When he took of­fice in 1911, ty­phoid fever was killing about 30 res­i­dents a year. His first year of mu­nic­i­pal mod­ern­iz­ing re­duced that toll to 12. And be­fore state law banned al­co­hol in 1916, he re­duced the not-funny prob­lem of pub­lic drunk­en­ness by en­forc­ing stricter liquor laws.

The cre­ation of Camp Pike in North Lit­tle Rock caused a milk short­age and then a coal short­age, as well as other prob­lems.

“Tay­lor had his en­e­mies af­ter four terms in of­fice be­cause of his re­form poli­cies, es­pe­cially from those who ben­e­fited from its ear­lier ‘wide-open-town’ im­age, the city’s fi­nan­cial prob­lems,

and the added bur­dens aris­ing from Camp Pike, all of which were cre­at­ing a lot of ten­sion,” Rim­mer says.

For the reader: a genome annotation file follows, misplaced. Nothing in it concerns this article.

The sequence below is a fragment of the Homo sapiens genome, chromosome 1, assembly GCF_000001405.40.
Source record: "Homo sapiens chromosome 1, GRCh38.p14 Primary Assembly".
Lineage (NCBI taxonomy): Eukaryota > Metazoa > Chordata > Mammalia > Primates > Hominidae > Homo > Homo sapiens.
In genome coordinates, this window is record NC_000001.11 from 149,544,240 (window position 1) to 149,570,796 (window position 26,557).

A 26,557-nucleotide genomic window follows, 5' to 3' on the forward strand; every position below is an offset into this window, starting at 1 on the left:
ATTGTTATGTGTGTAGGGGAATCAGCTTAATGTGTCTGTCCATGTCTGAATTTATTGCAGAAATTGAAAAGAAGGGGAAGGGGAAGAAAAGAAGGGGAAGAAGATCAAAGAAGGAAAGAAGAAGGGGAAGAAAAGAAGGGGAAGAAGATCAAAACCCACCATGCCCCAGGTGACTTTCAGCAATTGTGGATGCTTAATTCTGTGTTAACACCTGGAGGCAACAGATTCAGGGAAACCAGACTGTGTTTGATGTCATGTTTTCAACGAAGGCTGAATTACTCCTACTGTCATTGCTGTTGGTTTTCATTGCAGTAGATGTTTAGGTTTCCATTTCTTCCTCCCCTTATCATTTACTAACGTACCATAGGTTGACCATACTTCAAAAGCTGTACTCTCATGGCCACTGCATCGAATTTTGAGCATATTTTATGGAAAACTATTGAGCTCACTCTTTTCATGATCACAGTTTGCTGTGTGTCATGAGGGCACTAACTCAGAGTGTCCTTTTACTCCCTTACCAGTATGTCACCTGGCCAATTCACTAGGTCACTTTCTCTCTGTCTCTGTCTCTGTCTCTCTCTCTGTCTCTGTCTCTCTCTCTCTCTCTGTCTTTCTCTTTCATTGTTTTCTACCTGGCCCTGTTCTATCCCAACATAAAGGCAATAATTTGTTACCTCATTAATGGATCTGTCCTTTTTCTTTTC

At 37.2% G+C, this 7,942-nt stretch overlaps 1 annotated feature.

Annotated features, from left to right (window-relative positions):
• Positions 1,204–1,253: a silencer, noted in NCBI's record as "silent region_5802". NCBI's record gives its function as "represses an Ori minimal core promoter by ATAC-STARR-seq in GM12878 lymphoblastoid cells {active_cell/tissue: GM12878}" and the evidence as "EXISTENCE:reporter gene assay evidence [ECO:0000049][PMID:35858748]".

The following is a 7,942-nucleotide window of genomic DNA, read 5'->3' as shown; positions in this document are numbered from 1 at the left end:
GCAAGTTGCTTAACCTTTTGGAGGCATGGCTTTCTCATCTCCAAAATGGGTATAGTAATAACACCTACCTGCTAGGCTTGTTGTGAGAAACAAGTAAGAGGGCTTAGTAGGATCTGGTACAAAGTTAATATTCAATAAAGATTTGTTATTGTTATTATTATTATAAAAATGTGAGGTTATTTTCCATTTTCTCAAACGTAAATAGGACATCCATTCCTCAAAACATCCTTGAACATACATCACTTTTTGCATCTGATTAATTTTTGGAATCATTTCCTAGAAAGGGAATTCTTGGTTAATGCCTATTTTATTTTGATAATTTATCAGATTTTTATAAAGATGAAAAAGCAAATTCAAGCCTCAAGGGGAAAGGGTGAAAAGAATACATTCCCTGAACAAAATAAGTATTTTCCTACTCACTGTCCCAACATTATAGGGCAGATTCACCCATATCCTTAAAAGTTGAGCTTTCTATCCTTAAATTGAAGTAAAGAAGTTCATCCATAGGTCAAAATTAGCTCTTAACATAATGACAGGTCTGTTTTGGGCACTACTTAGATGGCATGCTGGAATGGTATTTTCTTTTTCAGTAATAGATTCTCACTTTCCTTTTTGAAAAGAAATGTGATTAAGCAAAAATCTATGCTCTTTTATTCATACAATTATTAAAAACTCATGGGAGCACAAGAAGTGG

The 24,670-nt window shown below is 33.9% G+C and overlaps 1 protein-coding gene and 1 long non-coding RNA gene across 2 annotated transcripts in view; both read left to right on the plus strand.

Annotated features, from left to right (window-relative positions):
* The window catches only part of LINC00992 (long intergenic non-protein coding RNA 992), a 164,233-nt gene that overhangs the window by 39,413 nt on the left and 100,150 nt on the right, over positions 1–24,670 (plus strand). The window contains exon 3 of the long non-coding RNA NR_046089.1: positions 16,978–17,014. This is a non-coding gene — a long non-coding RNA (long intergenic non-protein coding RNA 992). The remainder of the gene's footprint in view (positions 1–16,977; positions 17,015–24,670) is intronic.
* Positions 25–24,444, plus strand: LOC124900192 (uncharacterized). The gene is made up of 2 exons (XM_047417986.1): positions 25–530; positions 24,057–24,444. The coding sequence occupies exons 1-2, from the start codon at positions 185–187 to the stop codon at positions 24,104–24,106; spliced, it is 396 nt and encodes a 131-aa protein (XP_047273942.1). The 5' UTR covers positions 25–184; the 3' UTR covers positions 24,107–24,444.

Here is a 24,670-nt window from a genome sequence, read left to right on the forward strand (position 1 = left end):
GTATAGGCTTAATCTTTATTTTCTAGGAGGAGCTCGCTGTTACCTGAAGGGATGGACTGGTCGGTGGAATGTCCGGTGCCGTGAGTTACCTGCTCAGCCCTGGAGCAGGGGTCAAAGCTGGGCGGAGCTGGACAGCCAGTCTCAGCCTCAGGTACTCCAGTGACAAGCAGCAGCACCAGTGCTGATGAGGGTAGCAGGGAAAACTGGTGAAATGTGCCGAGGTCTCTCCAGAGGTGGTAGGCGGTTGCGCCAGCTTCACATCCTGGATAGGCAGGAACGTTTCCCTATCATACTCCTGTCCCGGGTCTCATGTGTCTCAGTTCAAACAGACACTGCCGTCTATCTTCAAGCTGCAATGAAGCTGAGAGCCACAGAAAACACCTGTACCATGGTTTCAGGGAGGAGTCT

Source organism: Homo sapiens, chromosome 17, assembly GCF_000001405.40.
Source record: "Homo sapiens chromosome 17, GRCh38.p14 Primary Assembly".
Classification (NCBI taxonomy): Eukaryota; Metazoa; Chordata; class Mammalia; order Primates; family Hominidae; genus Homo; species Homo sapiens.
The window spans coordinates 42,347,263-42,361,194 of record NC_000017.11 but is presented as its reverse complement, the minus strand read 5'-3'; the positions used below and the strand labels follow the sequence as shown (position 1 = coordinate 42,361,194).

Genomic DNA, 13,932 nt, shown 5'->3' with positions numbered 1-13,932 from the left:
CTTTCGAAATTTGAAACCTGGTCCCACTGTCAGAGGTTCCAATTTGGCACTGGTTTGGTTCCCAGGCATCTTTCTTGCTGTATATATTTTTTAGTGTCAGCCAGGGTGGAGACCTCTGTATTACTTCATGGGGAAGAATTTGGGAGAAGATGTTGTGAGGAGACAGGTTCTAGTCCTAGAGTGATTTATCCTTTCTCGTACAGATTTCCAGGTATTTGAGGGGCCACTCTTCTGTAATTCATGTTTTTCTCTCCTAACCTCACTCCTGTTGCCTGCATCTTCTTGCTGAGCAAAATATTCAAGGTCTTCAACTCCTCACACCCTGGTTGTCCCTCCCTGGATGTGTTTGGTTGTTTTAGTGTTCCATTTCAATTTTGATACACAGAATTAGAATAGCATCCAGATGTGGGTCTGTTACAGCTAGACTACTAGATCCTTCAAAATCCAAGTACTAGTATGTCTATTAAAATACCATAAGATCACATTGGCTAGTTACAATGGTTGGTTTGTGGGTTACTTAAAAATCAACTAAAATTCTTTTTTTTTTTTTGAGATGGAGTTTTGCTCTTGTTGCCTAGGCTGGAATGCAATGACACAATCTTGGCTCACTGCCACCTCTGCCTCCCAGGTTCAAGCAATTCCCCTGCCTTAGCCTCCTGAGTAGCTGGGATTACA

One im­me­di­ate re­sult of the loud de­fense mounted by Tay­lor’s friends July 17, 1917, was that one gos­sip came for­ward.

Here’s the Demo­crat, July 21 (the Gazette’s re­port was sim­i­lar):

Mayor and Doc­tor in Fight on Street

Mayor Charles E. Tay­lor was cut twice with a small pocket knife and slightly in­jured by Dr. W.H. Tay­lor, 115 Arch Street, fol­low­ing some words be­tween them at Sec­ond and Louisiana streets at 10 o’clock Satur­day morn­ing. …

Dr. Tay­lor, ac­cord­ing to the mayor, had called at his of­fice, and ad­mit­ted that he had re­peated the sto­ries, and apol­o­gized. Later the mayor was told that Dr. Tay­lor had de­nied that he had apol­o­gized, and when, Satur­day morn­ing, while he was talk­ing with some friends, the mayor saw Dr. Tay­lor ap­proach­ing, he stopped him and asked him to re­peat what had been said in the city hall Fri­day.